A hint of spring was in the air on Saturday, March 5, when the volunteers and young railroad fans of the Oyster Bay Railroad Museum gathered at the display yard on Bay Avenue to begin the first work session of the new season. The task at hand was the laying of new railroad ties on the historic turntable, a project that has been years in the making.
The goal is to have the turntable fully operational by the beginning of summer. Under the able leadership of Shop Committee heads and board members Gary Farkash and Steve Torborg, it will be accomplished.
It’s gone now. The back walls of the Oyster Bay Jewish Center are newly white. You would never know they had been covered in graffiti. The whitewashing took place on Sunday morning, March 20, as teens wielding long handled paint rollers covered graffiti laden walls first with a surprisingly good primer and 15 minutes later with paint purchased at Bernstein’s Home Center.
Rabbi Marvin Demant was pleased with the number of young people who came to clean up what is believed was the work of another young person, still to be identified.
Is there a possibility that the two Oyster Bay Fire Companies might merge? Oyster Bay Fire Company #1 Chief Anthony De Carolis said, “It’s certainly possible.” He said, “The question came up in the wrong venue, at town hall during a hearing for the town board to certify us as a not-for-profit entity for tax exempt status for a loan to acquire property. Attorney Peter McKinnon representing Cove Neck Mayor Tom Zoller and Oyster Bay Cove Mayor Rosemary Bourne wanted this hearing put on hold to have it reviewed.”
The Oyster Bay-East Norwich School board members are still considering what the budget they will present to voters on May 17 will be. The journey to the “right” figure is still being considered. At the March 15 board meeting Dr. Phyllis Harrington adjusted her last budget, in response to the community’s comments, maintaining the position of assistant principal and reducing the number of teachers being eliminated to three, to retain small classes in the Roosevelt Elementary School. Small classes are considered very important in elementary school.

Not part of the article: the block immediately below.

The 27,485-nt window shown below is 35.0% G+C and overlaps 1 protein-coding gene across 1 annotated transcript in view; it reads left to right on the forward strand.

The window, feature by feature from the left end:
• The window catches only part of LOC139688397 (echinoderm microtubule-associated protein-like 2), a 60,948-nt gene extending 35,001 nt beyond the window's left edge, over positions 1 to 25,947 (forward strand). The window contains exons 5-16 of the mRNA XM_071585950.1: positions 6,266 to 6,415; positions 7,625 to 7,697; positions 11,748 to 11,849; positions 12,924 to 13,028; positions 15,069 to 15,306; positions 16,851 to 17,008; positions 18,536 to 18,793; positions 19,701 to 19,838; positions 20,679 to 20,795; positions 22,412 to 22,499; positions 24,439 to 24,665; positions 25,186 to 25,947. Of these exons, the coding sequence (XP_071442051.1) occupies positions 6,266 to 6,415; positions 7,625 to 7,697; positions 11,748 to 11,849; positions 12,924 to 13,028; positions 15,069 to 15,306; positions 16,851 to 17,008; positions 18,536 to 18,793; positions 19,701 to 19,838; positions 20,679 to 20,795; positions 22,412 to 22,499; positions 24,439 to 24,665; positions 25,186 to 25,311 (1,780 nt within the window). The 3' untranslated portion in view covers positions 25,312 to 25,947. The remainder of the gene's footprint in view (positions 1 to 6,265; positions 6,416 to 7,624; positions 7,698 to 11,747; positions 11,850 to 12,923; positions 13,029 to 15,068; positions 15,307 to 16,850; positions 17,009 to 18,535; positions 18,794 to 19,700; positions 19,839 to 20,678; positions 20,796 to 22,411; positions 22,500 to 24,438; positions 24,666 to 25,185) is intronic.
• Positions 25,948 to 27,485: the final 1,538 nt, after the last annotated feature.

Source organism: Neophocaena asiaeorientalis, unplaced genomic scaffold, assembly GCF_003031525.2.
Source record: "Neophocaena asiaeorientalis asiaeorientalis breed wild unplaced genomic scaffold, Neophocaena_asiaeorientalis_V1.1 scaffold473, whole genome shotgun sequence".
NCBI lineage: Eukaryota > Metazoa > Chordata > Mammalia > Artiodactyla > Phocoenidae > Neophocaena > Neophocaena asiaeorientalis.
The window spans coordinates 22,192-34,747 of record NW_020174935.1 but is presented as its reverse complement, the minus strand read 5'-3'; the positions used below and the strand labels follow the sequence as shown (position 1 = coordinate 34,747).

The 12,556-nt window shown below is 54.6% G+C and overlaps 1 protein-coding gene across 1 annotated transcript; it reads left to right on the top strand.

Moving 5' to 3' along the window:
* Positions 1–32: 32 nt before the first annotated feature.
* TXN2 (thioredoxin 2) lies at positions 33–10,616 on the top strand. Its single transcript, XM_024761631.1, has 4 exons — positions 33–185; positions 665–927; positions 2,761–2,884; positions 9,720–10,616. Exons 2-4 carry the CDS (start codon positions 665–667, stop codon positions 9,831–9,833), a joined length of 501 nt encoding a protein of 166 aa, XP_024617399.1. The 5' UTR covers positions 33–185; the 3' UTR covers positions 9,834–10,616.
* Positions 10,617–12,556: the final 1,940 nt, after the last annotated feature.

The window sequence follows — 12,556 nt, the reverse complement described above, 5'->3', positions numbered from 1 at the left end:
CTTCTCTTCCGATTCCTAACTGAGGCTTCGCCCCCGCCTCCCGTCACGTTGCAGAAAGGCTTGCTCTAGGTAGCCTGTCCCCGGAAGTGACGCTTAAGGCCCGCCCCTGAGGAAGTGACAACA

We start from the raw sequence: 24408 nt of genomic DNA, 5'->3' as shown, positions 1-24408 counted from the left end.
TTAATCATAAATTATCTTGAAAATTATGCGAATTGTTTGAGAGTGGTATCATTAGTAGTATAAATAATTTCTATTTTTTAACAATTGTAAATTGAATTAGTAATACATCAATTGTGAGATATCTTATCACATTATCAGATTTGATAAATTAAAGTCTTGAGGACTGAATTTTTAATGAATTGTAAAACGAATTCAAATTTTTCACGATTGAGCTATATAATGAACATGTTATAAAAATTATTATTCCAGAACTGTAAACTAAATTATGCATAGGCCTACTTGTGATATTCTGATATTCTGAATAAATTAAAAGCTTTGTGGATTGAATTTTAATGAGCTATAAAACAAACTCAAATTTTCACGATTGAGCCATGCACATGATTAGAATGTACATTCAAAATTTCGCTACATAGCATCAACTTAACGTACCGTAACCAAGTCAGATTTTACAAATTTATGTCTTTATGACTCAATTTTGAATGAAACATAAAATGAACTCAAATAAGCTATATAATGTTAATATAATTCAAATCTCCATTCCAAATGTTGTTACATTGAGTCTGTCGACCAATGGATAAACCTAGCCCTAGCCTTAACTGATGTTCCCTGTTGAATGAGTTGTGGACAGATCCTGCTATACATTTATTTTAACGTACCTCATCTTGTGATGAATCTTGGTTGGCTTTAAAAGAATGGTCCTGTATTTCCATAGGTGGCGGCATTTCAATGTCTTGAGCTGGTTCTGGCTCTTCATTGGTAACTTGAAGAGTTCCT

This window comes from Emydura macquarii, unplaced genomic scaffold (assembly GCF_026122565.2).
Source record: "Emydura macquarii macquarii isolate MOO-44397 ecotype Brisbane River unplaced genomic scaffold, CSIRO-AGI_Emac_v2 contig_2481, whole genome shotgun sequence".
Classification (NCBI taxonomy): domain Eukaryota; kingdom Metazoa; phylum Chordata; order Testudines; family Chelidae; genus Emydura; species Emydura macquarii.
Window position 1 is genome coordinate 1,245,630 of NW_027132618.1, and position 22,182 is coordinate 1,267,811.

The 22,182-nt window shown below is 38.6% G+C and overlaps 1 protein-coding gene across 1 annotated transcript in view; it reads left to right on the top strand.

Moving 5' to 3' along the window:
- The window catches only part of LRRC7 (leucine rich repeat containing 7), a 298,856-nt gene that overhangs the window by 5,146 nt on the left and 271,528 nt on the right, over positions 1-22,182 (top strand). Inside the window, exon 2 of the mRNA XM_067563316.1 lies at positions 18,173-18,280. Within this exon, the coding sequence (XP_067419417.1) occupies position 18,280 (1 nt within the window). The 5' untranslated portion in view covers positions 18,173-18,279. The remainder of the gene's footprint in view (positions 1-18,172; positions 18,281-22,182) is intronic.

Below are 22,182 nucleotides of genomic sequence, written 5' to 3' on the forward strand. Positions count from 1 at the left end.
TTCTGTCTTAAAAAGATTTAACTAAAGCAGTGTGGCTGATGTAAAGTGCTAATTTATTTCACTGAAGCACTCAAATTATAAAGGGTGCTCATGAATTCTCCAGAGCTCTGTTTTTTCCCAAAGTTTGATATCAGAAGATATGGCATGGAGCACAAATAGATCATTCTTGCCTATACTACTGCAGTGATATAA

Stephanie Murdock is a 2005 graduate of OBHS. She moved to Osaka, Japan in February 2011 and is working as an English teacher there. Here, she describes her experience of the past weeks’ events in Osaka and the perspective of an American in Japan.
On Friday March 11, as the largest earthquake in 150 years struck off the coast, north of Tokyo, I was on the tram in Osaka. I was reading the news on my phone, and missed the event going on around me. I didn’t notice any additional shaking on the tram and the people around me had no reaction. Later, to my surprise, I received a text,
“Did you feel the little earthquake about 10 minutes ago?”
In several of their meetings the East Norwich Civic Association has been discussing the Saratoga Associates master plan for all Nassau County preserves, using the Muttontown Preserve as the example. At their Feb. 24 meeting, President Matt Meng said the ENCA was sending a letter to SA that included seven suggestions for the plan.
The North Shore Land Alliance signed a contract with the family of Dr. James Trousdell to purchase the 2-plus acre parcel located at the corner of East Main Street and Sandy Hill Road in Oyster Bay on Monday, March 7. The property holds a historic circa 1845 “summer” house, the lovely stone remains of a barn, and a small garage. The sale attracted a number of developers who planned to tear the house down and replace it with a development of up to five new houses.
Dr. Phyllis Harrington said at the Tuesday, March 1 Oyster Bay-East Norwich board of education meeting that she was pleased that 97 people watched the Budget Forum broadcast live from their Internet site obenschools.org on Tuesday, Feb. 15. She added that she would like the reverse – that even more came in person, as she welcomed a large audience in the OBHS library.
She said the goal of this second budget meeting was to follow up on the questions of the previous meetings. “We want you to be as informed as possible,” she said.
In recognition of his service to the Oyster Bay-East Norwich community, the East Norwich Civic Association plans to present a plaque to Jack Libert, Esq., formerly the Town of Oyster Bay Commissioner of Public Works, as well as Commissioner of Planning and Development. Mr. Libert, an Oyster Bay resident, recently retired from the Town and has returned to practice law with the Mineola law firm at which he was previously a founding partner, Forchelli, Curto, Deegan, Schwartz, Mineo, Cohn & Terrana. He is now Counsel in the Firm’s Real Estate department. His area of concentration is co-op and condominium offerings, finance, administrative law, zoning law, land use planning and related litigation.
Edmund Morris, Pulitzer Prize-winning author of the 1979 book The Rise of Theodore Roosevelt, and its much lauded sequel in 2002, Theodore Rex, returned to Oyster Bay on Saturday, Feb. 19, at the Christ Church Community Room to speak with eloquence about his recently published and final volume on TR, Colonel Roosevelt (Random House).
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